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How admiring it is to find that there are still people who not only care but are also quite vigilant of other people’s circumstances. While reading an old newspaper the other day I saw how some teachers took it upon themselves to find out why this particular child exhibited such offish behaviour.
Where more often than not this child would have been reprimanded for wetting herself, the teachers looked beyond this, on a mission to find out why this young girl would remain behind when her classmates were given a pee-break.


Another teacher would have pulled the longest stick they could find to ‘abolish’ this behaviour with the belief that this particular child was purposefully wetting herself. Another would probably even make fun of this young girl by making her the spectacle of the class to ‘demonstrate’ how not to soil yourself and how you look thereafter and what have you. While the issue of whether or not to fully abolish corporal punishment in schools rages on, this particular child’s behaviour would have led many to strike or even scold her instead of looking at her circumstances.


This should be an example to even other members of society who should keep an eye out for children’s behaviour as not just a ‘weakness’ in them but rather a physical reaction to abuse they may be suffering at the hands of the vultures who live in our midst. For some children, speaking out may be such a problem that even when facing real trauma they may hide the truth; usually because the more the adult probes the more impatient they may get with the child, to the extent of even using foul language.

At the end of the day the real issue of the child goes unsolved though noticed and the perpetrator of this violence goes on scot-free. Most emaSwati believe that a child who constantly talks alone (imaginary friends), or draws strange or gory pictures is bewitched – which is only true if you believe in black magic – their ability to express themselves diminishes when their only outlet is clogged by overbearing guardians. It takes the strength then of such individuals who look beyond a child’s physical behaviour or exhibition to ask why such a child would suddenly change and fear going to the toilet, yet wet themselves shortly thereafter. Society needs such teachers and individuals in particular.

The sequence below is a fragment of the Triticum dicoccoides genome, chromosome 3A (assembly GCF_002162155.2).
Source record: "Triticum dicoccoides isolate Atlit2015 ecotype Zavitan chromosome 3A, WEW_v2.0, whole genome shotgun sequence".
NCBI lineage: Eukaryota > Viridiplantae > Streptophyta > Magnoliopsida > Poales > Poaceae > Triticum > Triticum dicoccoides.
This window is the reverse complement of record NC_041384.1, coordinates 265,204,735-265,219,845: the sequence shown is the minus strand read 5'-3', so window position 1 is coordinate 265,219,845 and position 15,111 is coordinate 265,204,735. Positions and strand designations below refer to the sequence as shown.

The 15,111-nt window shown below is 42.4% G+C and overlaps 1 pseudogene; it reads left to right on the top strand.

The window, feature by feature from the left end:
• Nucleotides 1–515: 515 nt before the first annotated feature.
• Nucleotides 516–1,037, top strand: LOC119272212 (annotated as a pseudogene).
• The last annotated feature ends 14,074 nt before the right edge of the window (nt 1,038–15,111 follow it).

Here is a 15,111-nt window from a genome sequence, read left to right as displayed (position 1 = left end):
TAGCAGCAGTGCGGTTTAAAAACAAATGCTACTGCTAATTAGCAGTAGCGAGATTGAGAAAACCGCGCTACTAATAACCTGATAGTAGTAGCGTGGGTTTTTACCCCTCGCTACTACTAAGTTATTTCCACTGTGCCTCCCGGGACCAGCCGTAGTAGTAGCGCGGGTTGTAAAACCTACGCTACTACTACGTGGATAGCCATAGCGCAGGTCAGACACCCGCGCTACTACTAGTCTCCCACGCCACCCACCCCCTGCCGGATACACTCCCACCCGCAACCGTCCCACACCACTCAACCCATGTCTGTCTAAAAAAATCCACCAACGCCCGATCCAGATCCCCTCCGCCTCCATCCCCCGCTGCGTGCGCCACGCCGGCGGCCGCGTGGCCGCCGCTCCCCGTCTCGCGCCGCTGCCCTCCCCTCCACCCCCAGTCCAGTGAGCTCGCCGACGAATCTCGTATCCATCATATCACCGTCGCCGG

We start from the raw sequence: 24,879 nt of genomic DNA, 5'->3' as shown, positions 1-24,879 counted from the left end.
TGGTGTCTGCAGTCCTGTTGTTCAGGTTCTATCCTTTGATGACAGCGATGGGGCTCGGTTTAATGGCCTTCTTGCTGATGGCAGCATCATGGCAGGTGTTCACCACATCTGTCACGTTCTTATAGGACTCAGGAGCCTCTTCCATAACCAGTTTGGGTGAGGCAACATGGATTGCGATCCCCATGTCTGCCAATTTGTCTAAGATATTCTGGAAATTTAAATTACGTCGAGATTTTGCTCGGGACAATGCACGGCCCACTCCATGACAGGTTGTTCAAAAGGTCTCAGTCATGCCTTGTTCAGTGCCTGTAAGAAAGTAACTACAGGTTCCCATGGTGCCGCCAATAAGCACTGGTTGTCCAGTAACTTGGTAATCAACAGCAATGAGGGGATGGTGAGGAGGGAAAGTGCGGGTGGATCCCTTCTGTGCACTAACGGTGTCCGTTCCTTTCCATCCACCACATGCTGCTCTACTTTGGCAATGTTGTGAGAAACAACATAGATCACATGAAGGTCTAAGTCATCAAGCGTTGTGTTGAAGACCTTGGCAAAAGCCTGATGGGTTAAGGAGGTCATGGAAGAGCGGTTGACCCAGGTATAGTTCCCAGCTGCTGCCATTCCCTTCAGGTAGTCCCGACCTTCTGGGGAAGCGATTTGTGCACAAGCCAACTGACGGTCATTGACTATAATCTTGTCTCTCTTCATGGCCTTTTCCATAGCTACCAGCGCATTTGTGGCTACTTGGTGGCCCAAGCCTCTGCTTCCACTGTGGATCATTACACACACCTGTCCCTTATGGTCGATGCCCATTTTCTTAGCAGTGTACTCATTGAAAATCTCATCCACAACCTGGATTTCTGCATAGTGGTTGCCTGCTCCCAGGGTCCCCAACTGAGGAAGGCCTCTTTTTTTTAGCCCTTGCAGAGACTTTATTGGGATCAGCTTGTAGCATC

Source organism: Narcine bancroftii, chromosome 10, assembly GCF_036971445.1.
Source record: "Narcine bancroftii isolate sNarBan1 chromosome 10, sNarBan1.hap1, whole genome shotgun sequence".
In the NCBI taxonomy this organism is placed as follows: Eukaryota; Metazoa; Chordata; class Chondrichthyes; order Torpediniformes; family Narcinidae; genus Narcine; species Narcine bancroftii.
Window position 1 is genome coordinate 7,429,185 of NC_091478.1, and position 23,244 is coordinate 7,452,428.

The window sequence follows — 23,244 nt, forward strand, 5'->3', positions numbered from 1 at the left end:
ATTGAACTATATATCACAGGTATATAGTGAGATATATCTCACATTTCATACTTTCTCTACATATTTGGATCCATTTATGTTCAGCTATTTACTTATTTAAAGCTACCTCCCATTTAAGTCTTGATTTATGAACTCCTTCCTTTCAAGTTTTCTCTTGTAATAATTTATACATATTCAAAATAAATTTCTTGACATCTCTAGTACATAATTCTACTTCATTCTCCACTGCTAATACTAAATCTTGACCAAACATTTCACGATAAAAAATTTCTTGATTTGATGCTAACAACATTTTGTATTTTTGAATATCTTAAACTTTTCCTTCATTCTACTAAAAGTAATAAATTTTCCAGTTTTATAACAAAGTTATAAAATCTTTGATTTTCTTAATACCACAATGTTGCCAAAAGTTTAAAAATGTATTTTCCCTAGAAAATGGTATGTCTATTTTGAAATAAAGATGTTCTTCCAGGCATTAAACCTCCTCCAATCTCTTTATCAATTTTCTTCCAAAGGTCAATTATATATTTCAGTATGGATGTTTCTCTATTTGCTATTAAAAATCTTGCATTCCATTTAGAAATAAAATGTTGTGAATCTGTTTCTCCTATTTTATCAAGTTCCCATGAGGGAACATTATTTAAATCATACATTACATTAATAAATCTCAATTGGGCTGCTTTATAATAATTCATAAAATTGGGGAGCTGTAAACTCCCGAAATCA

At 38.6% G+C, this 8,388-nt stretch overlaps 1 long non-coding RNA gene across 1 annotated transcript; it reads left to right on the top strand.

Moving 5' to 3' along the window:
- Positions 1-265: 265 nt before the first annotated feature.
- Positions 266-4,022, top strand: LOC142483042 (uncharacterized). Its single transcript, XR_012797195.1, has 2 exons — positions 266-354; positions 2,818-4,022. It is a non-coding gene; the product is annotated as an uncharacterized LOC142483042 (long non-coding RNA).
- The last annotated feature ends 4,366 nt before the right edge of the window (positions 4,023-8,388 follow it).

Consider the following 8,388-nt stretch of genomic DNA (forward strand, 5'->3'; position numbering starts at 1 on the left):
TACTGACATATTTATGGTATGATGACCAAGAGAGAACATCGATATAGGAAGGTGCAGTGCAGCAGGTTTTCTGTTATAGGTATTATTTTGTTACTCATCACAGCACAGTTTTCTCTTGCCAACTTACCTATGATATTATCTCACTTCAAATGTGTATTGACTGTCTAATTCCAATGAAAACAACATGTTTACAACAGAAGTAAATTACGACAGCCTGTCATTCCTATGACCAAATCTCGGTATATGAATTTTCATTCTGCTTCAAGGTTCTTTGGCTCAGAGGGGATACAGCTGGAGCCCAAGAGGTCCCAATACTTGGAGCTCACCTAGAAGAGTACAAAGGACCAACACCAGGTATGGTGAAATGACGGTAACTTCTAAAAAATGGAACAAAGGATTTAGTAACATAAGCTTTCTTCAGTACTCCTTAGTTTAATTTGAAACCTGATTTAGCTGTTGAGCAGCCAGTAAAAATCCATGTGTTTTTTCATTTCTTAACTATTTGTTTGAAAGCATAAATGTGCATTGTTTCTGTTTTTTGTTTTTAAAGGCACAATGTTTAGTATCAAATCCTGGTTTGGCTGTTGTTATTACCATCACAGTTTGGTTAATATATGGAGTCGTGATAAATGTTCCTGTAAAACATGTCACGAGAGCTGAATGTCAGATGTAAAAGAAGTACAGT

Our schools need teachers who will always put the interests of our children ahead of their own and become mentors, guardians and family to the children; some of whom do not even know how to socialise or have something to eat at the end of the day. Some are parentless while others rely on older siblings to take care of them – some of whom may be minors themselves. Schools should be a place to learn, socialise, and grow and have fun without fear as the adults from grounds men, maids, cooks to teachers have the children’s best interests at heart and security is at a maximum to see incidents such as rape, murder and drug abuse befalling our children come to a halt.